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I am new to Blender. I create a cube and want to render it. Since, we are later going to do this for large number of shapes, we are working with Blender's Python API. I want to save this rendering as a png.

I have the following code:

image = bpy.ops.mesh.primitive_cube_add(radius=1, location = (0,0,0))
image.save_render("/Users/tarun/Work/check.png")

But it gives an error :

AttributeError: 'set' object has no attribute 'save_render'

Although when I do only bpy.ops.mesh.primitive_cube_add(radius=1, location = (0,0,0)), it shows the cube in the scene.

How can I create and save a shape like cube from the Python console in Blender?

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    $\begingroup$ You would normally set up a camera and then render the view from camera and save the result. try bpy.ops.render.render() $\endgroup$ – rob Oct 15 '18 at 11:53
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Please invest time into researching about the Blender API and Python interface, before asking questions!

image = bpy.ops.mesh.primitive_cube_add(radius=1, location = (0,0,0))

This line does not make any sense at all. primitive_cube_add is an operation, which returns a status set. In this case it returns {FINISHED}. {FINISHED} is most definitely not a python object with a save_render method.

To tackle the problem requires several steps.

  1. Avoid using ops.
  2. Create the cube.
  3. Avoid using ops.
  4. Create a camera, only cameras can render images.
  5. Avoid using ops.
  6. Create a light, otherwise your unlit cube is going to be black.
  7. Render an image (this can only by done with bpy.ops).

First import the necessary modules. Store the current scene inside a variable, that way we can access it later on.

import bpy
import mathutils

scene = bpy.context.scene

A method for creating the cube is found here. I have blatantly copied it. We will have to import the bmesh module.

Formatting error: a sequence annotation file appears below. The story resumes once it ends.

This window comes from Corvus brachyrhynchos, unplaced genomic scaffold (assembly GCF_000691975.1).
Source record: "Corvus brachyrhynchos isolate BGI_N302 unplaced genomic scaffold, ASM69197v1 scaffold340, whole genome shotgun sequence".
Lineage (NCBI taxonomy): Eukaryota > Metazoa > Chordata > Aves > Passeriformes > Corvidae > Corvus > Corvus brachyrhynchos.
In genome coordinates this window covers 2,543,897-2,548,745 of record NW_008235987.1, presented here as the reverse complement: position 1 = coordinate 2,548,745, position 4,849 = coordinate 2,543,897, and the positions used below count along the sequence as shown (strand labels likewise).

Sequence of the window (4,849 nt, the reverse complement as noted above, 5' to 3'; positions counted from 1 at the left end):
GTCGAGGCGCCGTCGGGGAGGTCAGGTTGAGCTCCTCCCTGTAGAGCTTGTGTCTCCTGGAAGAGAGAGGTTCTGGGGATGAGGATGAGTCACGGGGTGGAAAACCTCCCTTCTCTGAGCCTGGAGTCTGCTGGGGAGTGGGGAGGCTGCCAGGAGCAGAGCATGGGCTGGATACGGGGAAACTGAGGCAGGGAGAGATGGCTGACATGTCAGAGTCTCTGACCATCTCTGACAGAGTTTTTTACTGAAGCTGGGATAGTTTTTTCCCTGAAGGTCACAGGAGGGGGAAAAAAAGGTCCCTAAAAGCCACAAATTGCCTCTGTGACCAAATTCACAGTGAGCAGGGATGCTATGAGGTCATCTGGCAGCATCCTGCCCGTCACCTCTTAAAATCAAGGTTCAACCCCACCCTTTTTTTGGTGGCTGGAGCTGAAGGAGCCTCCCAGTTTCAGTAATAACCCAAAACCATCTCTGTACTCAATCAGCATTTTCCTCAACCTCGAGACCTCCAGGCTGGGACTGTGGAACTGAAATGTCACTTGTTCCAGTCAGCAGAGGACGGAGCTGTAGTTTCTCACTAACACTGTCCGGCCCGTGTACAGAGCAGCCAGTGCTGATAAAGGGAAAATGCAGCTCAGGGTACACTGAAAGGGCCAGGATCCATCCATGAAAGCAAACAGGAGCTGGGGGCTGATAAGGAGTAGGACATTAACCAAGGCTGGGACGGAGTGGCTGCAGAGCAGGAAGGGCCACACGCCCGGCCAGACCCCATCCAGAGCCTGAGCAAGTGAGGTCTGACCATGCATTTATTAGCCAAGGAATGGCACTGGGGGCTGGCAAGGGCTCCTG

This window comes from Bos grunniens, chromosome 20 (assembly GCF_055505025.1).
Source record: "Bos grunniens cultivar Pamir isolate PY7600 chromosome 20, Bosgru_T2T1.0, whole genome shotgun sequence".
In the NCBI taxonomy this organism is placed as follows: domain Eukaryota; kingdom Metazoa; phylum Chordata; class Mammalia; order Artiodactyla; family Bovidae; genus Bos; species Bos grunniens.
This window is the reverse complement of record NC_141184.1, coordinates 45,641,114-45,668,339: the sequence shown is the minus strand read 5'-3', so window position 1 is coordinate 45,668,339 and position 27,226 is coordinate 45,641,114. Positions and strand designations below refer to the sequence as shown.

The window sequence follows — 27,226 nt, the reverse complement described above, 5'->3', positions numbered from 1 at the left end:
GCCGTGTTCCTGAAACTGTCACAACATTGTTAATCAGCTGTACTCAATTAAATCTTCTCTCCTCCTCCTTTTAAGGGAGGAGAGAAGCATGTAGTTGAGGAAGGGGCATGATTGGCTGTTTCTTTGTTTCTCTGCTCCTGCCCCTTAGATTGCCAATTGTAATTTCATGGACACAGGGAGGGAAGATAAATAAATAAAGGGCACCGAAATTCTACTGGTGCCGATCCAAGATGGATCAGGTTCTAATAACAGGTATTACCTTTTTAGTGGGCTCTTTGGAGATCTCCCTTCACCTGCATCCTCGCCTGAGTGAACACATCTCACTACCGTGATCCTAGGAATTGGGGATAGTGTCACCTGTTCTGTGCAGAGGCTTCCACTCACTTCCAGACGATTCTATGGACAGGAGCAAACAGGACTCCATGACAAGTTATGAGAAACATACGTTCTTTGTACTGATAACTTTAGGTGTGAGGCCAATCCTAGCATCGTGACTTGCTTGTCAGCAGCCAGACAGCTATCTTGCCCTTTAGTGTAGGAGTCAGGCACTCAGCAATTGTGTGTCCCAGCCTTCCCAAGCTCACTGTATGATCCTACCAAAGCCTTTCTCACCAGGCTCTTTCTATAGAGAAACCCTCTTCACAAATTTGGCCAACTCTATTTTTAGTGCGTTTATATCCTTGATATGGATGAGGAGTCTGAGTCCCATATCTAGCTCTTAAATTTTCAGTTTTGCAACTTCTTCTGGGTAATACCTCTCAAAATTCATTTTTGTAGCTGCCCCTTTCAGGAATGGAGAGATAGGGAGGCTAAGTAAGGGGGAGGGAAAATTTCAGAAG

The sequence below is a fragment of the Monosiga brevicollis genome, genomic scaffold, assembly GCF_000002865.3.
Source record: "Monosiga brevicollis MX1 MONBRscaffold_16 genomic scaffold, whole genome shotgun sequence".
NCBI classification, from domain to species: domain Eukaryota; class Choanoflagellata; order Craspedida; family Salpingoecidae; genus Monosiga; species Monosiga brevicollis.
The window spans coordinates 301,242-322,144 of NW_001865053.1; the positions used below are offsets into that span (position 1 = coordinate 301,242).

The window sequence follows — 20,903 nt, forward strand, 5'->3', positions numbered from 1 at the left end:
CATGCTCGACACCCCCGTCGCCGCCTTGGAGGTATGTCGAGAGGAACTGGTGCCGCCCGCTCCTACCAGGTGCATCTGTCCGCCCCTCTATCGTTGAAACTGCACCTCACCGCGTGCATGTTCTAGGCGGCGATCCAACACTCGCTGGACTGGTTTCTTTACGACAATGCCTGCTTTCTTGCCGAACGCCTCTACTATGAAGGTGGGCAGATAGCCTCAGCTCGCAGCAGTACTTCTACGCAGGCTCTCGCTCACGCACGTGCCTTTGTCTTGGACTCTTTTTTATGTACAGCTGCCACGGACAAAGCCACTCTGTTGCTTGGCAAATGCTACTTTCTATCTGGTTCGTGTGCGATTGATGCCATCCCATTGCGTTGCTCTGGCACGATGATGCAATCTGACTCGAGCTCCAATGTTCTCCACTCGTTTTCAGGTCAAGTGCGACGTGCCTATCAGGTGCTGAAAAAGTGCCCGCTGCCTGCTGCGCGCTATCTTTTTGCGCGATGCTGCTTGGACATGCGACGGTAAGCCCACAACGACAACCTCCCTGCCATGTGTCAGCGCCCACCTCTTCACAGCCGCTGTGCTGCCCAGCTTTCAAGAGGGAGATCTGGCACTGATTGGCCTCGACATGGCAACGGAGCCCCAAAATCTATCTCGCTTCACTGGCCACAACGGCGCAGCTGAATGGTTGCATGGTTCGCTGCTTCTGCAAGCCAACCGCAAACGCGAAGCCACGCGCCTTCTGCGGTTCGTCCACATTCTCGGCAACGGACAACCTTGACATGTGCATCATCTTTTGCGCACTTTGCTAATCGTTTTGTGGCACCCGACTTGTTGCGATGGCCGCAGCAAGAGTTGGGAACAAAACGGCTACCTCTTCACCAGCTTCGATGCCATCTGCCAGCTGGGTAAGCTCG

# Create the cube
mesh = bpy.data.meshes.new('cube')
ob = bpy.data.objects.new('cube', mesh)

scene.objects.link(ob)

import bmesh
bm = bmesh.new()
bmesh.ops.create_cube(bm, size=1.0)
bm.to_mesh(mesh)
bm.free()

Creating the light need a lamp data-block and an object block as well. light.location changes the position of the lamp object. If it is at (0, 0, 0), it will not affect the result, because it will be stuck inside the cube.

# Create a light
light_data = bpy.data.lamps.new('light', type='POINT')
light = bpy.data.objects.new('light', light_data)
scene.objects.link(light)
light.location = mathutils.Vector((3, -4.2, 5))

The camera has to be repositioned and reoriented.

# Create the camera
cam_data = bpy.data.cameras.new('camera')
cam = bpy.data.objects.new('camera', cam_data)
scene.objects.link(cam)
scene.camera = cam

cam.location = mathutils.Vector((6, -3, 5))
cam.rotation_euler = mathutils.Euler((0.9, 0.0, 1.1))

Set the render settings of the current scene, and render it. write_still is necessary if you want the result to be written to the filepath. There will be no visual feedback during the render process.

# render settings
scene.render.image_settings.file_format = 'PNG'
scene.render.filepath = "F:/image.png"
bpy.ops.render.render(write_still = 1)

I'd post a result image, but it's just the default cube.

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  • $\begingroup$ Nice answer! Could you briefly explain why you recommend to "avoid using ops"? The examples I've seen so far mostly rely on using bpy.ops and it seems to work fine in their cases. $\endgroup$ – bluenote10 Oct 7 at 5:54
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    $\begingroup$ This answer is as ridiculously polemic as the question's code is ridiculous. However, I have not yet seen a good addon relying on bpy.ops. The search for this kind query lists this this top-voted question. $\endgroup$ – Leander Oct 7 at 9:38

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